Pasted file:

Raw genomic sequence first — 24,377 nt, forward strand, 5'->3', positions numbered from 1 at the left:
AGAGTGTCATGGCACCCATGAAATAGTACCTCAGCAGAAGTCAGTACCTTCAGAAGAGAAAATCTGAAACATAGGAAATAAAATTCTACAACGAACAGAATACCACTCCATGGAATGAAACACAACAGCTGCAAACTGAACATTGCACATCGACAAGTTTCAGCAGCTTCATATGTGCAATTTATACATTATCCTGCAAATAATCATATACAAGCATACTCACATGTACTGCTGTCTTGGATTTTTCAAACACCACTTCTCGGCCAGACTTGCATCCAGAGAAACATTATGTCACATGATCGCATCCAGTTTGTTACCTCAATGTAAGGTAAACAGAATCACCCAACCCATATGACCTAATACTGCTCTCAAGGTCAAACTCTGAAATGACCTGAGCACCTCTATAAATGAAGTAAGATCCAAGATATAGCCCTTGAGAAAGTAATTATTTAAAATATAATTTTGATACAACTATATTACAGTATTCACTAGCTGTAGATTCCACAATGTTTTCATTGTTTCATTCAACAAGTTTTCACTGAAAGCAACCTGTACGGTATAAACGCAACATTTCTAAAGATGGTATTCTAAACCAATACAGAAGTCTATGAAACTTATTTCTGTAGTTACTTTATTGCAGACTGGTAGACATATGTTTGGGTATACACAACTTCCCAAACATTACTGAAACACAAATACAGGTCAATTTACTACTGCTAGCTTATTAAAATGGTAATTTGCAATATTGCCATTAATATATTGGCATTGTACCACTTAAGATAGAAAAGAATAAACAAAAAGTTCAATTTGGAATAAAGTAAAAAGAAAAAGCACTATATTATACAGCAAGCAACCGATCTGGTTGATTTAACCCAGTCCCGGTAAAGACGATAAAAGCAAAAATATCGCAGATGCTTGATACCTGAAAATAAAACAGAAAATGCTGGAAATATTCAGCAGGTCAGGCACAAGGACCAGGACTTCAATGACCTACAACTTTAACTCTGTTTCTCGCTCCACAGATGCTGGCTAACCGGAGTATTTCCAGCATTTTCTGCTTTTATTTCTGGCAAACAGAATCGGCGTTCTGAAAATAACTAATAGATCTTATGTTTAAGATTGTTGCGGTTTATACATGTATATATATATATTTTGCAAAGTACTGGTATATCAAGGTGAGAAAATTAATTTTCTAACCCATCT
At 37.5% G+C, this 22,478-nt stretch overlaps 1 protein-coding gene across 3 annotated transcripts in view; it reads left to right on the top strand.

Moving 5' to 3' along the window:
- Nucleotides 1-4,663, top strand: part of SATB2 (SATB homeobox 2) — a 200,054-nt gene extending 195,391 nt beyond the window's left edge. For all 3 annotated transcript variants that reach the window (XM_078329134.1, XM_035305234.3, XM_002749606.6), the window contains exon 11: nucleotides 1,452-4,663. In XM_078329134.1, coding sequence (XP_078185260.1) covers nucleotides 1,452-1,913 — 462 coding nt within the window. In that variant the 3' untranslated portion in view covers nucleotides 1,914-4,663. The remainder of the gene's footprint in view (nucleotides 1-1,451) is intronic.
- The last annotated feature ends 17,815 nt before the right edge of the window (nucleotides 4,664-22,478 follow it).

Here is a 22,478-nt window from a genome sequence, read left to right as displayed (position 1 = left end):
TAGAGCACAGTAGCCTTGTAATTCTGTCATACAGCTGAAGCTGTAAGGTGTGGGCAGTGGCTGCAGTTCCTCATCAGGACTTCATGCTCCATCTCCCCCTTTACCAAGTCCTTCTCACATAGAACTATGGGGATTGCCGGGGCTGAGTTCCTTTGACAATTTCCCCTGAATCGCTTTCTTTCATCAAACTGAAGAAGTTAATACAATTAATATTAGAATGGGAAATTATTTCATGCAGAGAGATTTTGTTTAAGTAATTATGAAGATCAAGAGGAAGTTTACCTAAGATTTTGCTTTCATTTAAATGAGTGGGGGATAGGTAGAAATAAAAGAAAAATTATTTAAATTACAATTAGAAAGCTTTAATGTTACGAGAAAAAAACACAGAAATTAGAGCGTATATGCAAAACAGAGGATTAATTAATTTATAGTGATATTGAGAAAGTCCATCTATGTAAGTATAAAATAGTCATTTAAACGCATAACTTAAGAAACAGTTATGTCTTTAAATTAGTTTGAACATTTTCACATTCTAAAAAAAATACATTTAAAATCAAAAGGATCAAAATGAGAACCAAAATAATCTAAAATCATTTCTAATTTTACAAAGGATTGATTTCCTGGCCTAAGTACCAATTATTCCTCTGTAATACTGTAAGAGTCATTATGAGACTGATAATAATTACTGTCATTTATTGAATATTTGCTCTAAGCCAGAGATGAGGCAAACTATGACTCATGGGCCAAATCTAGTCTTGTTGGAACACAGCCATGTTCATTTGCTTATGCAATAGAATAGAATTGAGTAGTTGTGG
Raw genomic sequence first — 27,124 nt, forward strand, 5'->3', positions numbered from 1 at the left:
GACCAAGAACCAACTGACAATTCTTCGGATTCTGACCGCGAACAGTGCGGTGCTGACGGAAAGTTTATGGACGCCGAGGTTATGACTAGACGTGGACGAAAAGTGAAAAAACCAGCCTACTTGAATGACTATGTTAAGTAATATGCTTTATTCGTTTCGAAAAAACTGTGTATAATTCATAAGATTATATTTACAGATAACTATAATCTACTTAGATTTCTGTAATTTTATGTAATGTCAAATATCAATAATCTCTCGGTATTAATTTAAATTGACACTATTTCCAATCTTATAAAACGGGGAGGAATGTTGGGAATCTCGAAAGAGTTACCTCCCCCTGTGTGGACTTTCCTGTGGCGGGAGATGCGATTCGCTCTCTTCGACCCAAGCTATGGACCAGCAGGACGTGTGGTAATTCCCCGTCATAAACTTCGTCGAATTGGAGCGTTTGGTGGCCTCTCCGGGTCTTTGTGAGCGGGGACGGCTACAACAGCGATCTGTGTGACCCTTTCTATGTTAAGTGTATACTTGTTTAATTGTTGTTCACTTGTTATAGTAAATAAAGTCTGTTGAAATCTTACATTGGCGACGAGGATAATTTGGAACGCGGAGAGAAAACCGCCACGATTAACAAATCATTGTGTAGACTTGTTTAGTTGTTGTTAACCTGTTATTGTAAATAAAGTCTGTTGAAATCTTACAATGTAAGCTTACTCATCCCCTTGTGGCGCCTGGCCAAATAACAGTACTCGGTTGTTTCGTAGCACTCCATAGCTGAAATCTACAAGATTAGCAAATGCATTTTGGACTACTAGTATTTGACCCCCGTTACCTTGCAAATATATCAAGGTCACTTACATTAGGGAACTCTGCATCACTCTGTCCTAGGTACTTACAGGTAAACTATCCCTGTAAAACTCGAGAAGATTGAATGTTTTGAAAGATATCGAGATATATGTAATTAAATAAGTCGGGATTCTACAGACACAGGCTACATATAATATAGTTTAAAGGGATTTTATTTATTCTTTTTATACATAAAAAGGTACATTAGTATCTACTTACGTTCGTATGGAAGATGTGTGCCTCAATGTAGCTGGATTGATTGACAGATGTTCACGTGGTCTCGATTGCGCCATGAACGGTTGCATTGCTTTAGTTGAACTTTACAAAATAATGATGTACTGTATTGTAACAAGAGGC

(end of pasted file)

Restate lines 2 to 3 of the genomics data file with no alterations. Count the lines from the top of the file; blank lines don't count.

AGAGTGTCATGGCACCCATGAAATAGTACCTCAGCAGAAGTCAGTACCTTCAGAAGAGAAAATCTGAAACATAGGAAATAAAATTCTACAACGAACAGAATACCACTCCATGGAATGAAACACAACAGCTGCAAACTGAACATTGCACATCGACAAGTTTCAGCAGCTTCATATGTGCAATTTATACATTATCCTGCAAATAATCATATACAAGCATACTCACATGTACTGCTGTCTTGGATTTTTCAAACACCACTTCTCGGCCAGACTTGCATCCAGAGAAACATTATGTCACATGATCGCATCCAGTTTGTTACCTCAATGTAAGGTAAACAGAATCACCCAACCCATATGACCTAATACTGCTCTCAAGGTCAAACTCTGAAATGACCTGAGCACCTCTATAAATGAAGTAAGATCCAAGATATAGCCCTTGAGAAAGTAATTATTTAAAATATAATTTTGATACAACTATATTACAGTATTCACTAGCTGTAGATTCCACAATGTTTTCATTGTTTCATTCAACAAGTTTTCACTGAAAGCAACCTGTACGGTATAAACGCAACATTTCTAAAGATGGTATTCTAAACCAATACAGAAGTCTATGAAACTTATTTCTGTAGTTACTTTATTGCAGACTGGTAGACATATGTTTGGGTATACACAACTTCCCAAACATTACTGAAACACAAATACAGGTCAATTTACTACTGCTAGCTTATTAAAATGGTAATTTGCAATATTGCCATTAATATATTGGCATTGTACCACTTAAGATAGAAAAGAATAAACAAAAAGTTCAATTTGGAATAAAGTAAAAAGAAAAAGCACTATATTATACAGCAAGCAACCGATCTGGTTGATTTAACCCAGTCCCGGTAAAGACGATAAAAGCAAAAATATCGCAGATGCTTGATACCTGAAAATAAAACAGAAAATGCTGGAAATATTCAGCAGGTCAGGCACAAGGACCAGGACTTCAATGACCTACAACTTTAACTCTGTTTCTCGCTCCACAGATGCTGGCTAACCGGAGTATTTCCAGCATTTTCTGCTTTTATTTCTGGCAAACAGAATCGGCGTTCTGAAAATAACTAATAGATCTTATGTTTAAGATTGTTGCGGTTTATACATGTATATATATATATTTTGCAAAGTACTGGTATATCAAGGTGAGAAAATTAATTTTCTAACCCATCT
At 37.5% G+C, this 22,478-nt stretch overlaps 1 protein-coding gene across 3 annotated transcripts in view; it reads left to right on the top strand.